Danny Green and the Los Angeles Lakers returned to the court on Saturday for a Game 5 against the Portland Trail Blazers that was postponed three days. While focus for the night shifted back to basketball, the bigger focus for players being in Walt Disney World bubble remained a talking point.
When the NBA restart was first announced, some were hesitant to resume playing basketball, as they saw it as a potential distraction from injustices happening in the United States. However, players like Green used it as an opportunity to get their message across and promote real change.
After three days of no games due to boycotts brought about by the shooting of Jacob Blake, Green is happy with the resolutions made.
“Even though we didn’t have an ideal situation of when it happened, for a plan, we needed time to talk as a group,” he said. “Even though we compete every day with each other, we have a lot of pride, we love this game, want to win and look at each other as the enemy sometimes, we are in this together.
“A lot of us have the same communities, grew up in the same type of areas. Playing every other day, we don’t have time to actually communicate. And the fact that we’re competing against each other, we’re kind of in that mode where we’re not communicating with anybody but our team.
“The last couple days have given us a chance and a break to figure some things out, see what we want to do, re-focus, take a breather and figure out what the next plan of action is.”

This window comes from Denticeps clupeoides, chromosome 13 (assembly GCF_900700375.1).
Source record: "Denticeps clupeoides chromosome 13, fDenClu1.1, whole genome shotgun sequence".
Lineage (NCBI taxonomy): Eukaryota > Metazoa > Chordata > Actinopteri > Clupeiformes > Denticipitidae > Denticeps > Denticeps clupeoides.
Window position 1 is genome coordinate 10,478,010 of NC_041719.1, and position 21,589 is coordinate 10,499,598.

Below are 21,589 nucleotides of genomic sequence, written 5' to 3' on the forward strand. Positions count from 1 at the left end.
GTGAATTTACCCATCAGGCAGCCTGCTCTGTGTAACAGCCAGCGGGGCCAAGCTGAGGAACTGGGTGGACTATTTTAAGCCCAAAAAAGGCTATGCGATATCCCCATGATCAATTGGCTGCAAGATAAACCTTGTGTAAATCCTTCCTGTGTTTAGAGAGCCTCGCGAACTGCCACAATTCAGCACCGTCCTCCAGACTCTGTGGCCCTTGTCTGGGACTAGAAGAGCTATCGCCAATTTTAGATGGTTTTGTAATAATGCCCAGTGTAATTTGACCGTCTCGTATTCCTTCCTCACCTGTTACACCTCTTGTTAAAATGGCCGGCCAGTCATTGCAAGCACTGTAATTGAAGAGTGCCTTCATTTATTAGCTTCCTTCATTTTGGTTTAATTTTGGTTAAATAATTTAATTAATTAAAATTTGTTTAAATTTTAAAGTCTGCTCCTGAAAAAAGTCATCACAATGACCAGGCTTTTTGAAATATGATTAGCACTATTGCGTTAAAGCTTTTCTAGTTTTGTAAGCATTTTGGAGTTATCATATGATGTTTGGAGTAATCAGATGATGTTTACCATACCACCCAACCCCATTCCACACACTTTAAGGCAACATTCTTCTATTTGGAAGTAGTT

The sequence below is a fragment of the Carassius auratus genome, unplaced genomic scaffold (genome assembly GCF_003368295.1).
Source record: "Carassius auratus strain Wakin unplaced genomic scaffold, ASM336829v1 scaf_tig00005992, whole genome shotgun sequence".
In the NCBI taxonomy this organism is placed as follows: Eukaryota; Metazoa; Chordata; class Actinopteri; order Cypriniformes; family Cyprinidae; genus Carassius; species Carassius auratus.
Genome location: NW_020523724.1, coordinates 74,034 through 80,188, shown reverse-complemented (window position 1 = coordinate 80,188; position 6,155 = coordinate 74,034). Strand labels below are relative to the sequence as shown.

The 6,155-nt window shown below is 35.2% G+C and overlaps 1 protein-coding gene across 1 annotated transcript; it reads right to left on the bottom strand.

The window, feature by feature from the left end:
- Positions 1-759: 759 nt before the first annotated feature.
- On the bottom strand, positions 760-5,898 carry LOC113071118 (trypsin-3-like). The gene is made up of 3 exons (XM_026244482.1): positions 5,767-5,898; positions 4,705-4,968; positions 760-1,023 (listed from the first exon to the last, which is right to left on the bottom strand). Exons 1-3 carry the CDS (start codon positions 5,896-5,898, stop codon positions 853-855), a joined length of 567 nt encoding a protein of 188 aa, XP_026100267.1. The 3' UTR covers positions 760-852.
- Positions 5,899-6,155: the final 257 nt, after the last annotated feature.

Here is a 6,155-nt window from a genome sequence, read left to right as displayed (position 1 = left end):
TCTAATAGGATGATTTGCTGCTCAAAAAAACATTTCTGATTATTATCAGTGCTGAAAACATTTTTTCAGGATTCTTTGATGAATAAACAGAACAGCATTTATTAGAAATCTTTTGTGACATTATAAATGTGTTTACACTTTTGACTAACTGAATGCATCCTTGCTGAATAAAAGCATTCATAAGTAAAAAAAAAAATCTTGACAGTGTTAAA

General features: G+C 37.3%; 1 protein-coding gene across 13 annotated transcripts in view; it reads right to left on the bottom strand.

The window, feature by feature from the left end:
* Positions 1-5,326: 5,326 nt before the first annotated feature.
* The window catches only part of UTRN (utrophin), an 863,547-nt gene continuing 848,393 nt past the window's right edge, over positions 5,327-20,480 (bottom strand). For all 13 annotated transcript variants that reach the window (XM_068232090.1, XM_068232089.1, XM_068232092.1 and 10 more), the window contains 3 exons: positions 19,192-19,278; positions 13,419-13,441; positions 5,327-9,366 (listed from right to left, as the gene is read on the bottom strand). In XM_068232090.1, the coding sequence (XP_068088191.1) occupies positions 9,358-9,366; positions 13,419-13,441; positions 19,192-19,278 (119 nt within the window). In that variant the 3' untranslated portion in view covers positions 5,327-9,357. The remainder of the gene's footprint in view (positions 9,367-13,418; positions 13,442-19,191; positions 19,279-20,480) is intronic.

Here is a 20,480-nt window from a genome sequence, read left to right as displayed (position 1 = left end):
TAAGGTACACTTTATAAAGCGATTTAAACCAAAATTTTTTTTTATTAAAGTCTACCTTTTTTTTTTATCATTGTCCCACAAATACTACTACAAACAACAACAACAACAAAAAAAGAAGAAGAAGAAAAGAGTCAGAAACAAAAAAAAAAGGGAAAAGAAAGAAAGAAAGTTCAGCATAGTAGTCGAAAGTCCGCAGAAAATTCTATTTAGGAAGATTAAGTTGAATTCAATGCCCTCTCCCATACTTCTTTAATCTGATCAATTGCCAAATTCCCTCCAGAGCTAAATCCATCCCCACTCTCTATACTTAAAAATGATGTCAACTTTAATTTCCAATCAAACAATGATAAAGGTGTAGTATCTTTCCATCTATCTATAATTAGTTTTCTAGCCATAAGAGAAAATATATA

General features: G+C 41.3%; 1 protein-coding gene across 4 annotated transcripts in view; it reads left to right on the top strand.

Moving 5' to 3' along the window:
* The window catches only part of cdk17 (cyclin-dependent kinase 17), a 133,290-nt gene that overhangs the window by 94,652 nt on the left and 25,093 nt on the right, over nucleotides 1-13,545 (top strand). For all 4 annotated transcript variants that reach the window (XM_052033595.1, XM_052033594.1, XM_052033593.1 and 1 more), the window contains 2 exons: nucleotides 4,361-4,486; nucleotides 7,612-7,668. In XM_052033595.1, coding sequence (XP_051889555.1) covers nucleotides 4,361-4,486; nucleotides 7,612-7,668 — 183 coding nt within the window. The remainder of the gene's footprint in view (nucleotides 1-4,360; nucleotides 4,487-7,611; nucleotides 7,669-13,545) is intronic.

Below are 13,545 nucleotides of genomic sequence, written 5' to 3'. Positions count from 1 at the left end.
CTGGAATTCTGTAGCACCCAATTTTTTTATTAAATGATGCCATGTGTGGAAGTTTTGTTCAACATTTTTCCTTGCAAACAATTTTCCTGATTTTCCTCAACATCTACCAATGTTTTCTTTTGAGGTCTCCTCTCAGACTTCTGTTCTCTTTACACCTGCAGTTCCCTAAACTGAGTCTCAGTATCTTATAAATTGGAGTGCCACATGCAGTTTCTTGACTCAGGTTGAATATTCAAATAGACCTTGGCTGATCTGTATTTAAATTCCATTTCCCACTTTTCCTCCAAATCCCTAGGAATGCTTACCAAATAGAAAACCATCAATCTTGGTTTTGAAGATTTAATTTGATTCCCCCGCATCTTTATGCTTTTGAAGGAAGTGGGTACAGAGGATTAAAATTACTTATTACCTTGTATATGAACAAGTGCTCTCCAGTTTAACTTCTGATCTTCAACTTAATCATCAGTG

The break in games gave players a chance to speak uninterrupted with one another, league officials and team owners. It was a drastic change from games previously being on every day, with teams alternating game days.
“Hopefully the schedule will change a little bit, so we have time to discuss and remember why we’re here. The bigger picture wasn’t basketball. It was trying to help make our country better for our people for our communities,” Green said.
Re-focusing why they came to the bubble in the past few days has been the impetus for a number of positive changes. The Milwaukee Bucks helped to expedite an important vote in the state of Wisconsin, while the NBPA has created specific policy for the league to follow moving forward.
Perhaps when the first round ends and only eight teams remain in Orlando — and with families joining as well — teams will have more time to sit and discuss ways they can make change. When the second round begins, there will only be two games on the schedule per day, meaning mornings and afternoons should be a lot more open.
Lakers encountering challenges with practice times
While obviously for a much different reason, this isn’t the first time the Lakers have lodged a complaint about scheduling. L.A. dealt with inconsistent practice times, and looked for ways to push through it.
“The practice times have really been all over the place; 6 p.m. at night, to now 9 a.m. in the morning. It’s different every day and now you don’t have control over it. We’ve had to tinker with what we do based on those practice times,” head coach Frank Vogel recently said.
“But other than that, you do your work. You go to practice, get done with practice and meet with your staff a little bit, you watch the film, evaluate, make notes and see what you’ve got to work on the next day. It’s not too different.”
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